The Symphony’s free Program Note Podcast Series highlights a great work being performed each week by the orchestra. Hosted by KDFC’s Rik Malone, the podcasts feature music from Symphony concerts and recordings, and commentary based on our award-winning program notes by James Keller and Michael Steinberg. You can hear them on the way to the concert, on your smart phone or computer. Listen here, and subscribe to get future episodes automatically.
In The Unanswered Question, Charles Ives tries to find the meaning of life, in a work that was decades ahead of its time.
Inspired by a stage performance of Romeo and Juliet starring the same Harriet Smithson who inspired his epic romantic tale Symphonie fantastique, Hector Berlioz set out to compose a totally new kind of orchestra and chorus work: his Romeo et Juliette. In the forward to what he was careful not to call an opera but a “symphonie dramatique,” Berlioz tells of his decision to voice to the characters’ most intimate and sublime emotions not through words but “instrumental language, which is richer, more varied, less fixed, and by its very flow incomparably more powerful.” From the starting Allegro, depicting the warring houses of Montague and Capulet, to the Finale’s oratory oath of reconciliation, this work uses the (then new) language of programmatic orchestral writing to tell the oldest love story in the world.
Beethoven's first piano concerto took Vienna by storm, and set the stage for even more musical revolutions to come.
Listen to a podcast of audio program notes about the The Rite of Spring, specially prepared for the San Francisco Symphony’s Stravinsky Festival in June 2013.
Scotland—the country that gave us haggis, bagpipes, golf and Sean Connery among other world treasures—was also the inspiration for two of Mendelssohn's best-known works: his Hebrides Overture and Scottish Symphony. There are no actual Scottish tunes in the Symphony; in fact, Mendelssohn professed to dislike all Scottish music, especially the bagpipes. But it's hard to imagine the source of this tuneful work being anything other than the windswept heather of the Highlands.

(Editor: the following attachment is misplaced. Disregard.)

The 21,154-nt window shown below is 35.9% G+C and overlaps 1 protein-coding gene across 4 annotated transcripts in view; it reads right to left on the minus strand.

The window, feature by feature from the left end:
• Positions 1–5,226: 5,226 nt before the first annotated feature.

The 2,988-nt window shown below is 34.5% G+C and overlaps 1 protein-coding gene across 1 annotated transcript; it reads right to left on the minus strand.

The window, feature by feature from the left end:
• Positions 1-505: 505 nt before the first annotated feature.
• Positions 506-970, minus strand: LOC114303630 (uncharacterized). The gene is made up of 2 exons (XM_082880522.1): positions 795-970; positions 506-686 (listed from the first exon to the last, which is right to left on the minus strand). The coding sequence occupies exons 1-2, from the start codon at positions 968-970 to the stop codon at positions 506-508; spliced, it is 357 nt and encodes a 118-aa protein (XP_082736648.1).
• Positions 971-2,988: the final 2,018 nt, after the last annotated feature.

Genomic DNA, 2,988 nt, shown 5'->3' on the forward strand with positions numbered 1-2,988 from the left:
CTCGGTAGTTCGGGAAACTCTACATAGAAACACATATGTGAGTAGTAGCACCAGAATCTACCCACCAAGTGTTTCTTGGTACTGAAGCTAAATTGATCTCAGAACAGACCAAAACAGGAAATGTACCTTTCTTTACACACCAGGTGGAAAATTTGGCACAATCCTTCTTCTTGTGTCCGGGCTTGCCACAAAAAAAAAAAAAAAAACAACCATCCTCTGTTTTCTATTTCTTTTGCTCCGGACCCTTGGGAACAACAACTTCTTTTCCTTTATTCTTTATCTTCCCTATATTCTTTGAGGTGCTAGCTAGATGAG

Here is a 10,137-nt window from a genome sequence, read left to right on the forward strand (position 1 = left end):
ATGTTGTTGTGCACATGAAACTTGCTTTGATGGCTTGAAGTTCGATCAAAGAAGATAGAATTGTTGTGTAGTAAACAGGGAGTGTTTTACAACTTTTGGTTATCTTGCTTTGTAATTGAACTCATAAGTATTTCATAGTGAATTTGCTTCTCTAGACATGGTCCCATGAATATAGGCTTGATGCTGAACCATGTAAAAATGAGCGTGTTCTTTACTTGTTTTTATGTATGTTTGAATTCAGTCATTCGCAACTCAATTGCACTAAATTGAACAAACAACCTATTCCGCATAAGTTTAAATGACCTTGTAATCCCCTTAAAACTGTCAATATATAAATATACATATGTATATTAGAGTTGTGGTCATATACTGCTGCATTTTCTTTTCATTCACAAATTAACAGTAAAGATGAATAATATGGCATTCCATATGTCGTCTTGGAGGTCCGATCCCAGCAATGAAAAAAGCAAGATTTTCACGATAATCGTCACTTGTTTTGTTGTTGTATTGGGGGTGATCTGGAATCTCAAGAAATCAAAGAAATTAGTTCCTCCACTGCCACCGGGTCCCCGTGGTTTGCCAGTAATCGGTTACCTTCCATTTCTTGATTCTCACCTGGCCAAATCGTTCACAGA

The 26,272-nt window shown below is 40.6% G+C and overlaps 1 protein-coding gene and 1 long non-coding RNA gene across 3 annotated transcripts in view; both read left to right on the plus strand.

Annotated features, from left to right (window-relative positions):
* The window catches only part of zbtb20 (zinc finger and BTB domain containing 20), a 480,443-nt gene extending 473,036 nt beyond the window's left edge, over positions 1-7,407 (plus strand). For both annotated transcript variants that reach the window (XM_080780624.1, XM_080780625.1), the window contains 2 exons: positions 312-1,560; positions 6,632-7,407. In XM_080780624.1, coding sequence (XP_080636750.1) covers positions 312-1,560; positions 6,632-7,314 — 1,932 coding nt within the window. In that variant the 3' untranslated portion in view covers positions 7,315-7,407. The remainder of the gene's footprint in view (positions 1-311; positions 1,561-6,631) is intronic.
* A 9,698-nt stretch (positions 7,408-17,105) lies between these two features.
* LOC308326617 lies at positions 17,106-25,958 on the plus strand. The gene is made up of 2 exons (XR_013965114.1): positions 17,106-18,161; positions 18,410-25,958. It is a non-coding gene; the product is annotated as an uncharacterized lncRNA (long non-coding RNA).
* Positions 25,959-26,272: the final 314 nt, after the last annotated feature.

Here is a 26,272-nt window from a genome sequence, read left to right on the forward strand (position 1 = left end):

Perpetually self-conscious, Tchaikovsky worried in spring 1888 that his imagination had dried up, and that he had nothing left to express through music. Vacationing at his home in Frolovskoe provided all the inspiration he needed, and by August, his Symphony No. 5 was complete.
Barking dogs, wind and rain, buzzing bees and slippery ice; they're all part of Vivaldi's Four Seasons, a work that—believe it or not—was almost unknown for 200 years.
During childhood summers spent at the beaches at Cannes, Debussy learned to love the unpredictable and ever-changing sea. The most traditionally ‘symphonic’ of Debussy’s orchestral works, La mer is comprised of three sketches: From Dawn to Noon on the Sea, Play of the Waves, and Dialogue of the Wind and the Sea.
The power of Hector Berlioz's Requiem comes not from his faith, but from his loss of it. His understanding of the human desire to believe brings the drama of the Mass for the Dead to life.
Richard Strauss was just 22 when he wrote his musical travelogue Aus Italien, and—as he put it—"This is the first work of mine to have met with opposition from the mob, so it must be of some importance . . . The first step towards independence."
Sergei Rachmaninoff wrote his Symphony No. 2 while living in Dresden. At age 33, he was a sought-after conductor and pianist, and had relocated to escape the clamor for his talents. After completing the work, he declared he would never write another symphony, and waited almost thirty years to do so.
Audiences were outraged at Mahler's Symphony No. 1 when it premiered in 1889; they had never heard anything like it. But he himself said "My time will come." And it certainly has.
John Cage's ballet music The Seasons gurgles, twitters and shimmers with the sounds of nature, and—just like the first day of Spring—it was the first sign of a new type of artistic collaboration.
After fleeing Hungary during World War II for the United States, Béla Bartók was commissioned by Serge Koussevitzky, conductor of the Boston Symphony, to write a piece for orchestra. This resulted in one of Bartók’s best-known works, the Concerto for Orchestra, which contains a parody of Shostakovich’s Symphony No. 7.
Ever the brutal self-critic, Brahms did not write his first symphony until the age of 42. By the time he wrote his Symphony No. 4 in 1885, he had reached the pinnacle of his orchestral composition—the music he had always wanted to write.
Beethoven was, at heart, a man of the theater, and his overture to the play "Coriolan" is one of the most vivid, concise and dramatic character studies ever composed.
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201 Van Ness Ave
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